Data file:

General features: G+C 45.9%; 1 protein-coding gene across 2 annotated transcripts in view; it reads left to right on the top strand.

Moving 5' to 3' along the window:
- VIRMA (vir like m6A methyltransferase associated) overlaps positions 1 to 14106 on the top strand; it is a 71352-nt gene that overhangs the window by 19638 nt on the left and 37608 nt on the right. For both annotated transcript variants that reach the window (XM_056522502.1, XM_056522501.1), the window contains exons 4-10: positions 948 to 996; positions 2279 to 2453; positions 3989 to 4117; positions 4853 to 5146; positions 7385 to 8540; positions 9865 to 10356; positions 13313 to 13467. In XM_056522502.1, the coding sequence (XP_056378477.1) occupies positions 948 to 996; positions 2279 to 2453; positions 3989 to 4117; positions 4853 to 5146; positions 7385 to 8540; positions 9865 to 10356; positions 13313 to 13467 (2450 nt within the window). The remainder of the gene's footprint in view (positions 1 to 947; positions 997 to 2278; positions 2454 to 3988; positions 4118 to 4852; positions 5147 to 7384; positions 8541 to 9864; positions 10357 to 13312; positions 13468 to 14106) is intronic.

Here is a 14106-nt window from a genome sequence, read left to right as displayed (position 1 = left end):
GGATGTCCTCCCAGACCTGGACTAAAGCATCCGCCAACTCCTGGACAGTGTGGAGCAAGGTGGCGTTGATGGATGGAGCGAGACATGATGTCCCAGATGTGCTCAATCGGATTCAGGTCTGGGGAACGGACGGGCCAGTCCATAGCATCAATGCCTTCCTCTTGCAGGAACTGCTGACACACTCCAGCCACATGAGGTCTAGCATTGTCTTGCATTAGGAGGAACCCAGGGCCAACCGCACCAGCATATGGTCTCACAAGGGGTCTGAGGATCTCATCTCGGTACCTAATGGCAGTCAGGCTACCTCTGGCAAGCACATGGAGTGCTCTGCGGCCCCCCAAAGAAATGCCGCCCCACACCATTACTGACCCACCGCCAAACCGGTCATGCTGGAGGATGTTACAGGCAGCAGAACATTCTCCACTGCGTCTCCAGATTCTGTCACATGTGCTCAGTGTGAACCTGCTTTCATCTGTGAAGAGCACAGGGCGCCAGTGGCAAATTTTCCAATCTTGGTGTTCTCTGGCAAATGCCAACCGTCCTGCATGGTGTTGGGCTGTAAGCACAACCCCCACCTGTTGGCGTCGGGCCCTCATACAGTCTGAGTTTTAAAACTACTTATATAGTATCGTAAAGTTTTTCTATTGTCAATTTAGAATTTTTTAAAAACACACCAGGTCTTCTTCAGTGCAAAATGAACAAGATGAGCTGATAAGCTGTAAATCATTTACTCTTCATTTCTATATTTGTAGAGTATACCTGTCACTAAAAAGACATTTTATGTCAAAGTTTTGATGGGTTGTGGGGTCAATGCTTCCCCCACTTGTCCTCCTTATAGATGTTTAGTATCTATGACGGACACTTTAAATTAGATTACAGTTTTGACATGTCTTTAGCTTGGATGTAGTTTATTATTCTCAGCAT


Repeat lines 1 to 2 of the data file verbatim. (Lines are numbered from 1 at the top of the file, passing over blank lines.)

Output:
General features: G+C 45.9%; 1 protein-coding gene across 2 annotated transcripts in view; it reads left to right on the top strand.

Moving 5' to 3' along the window: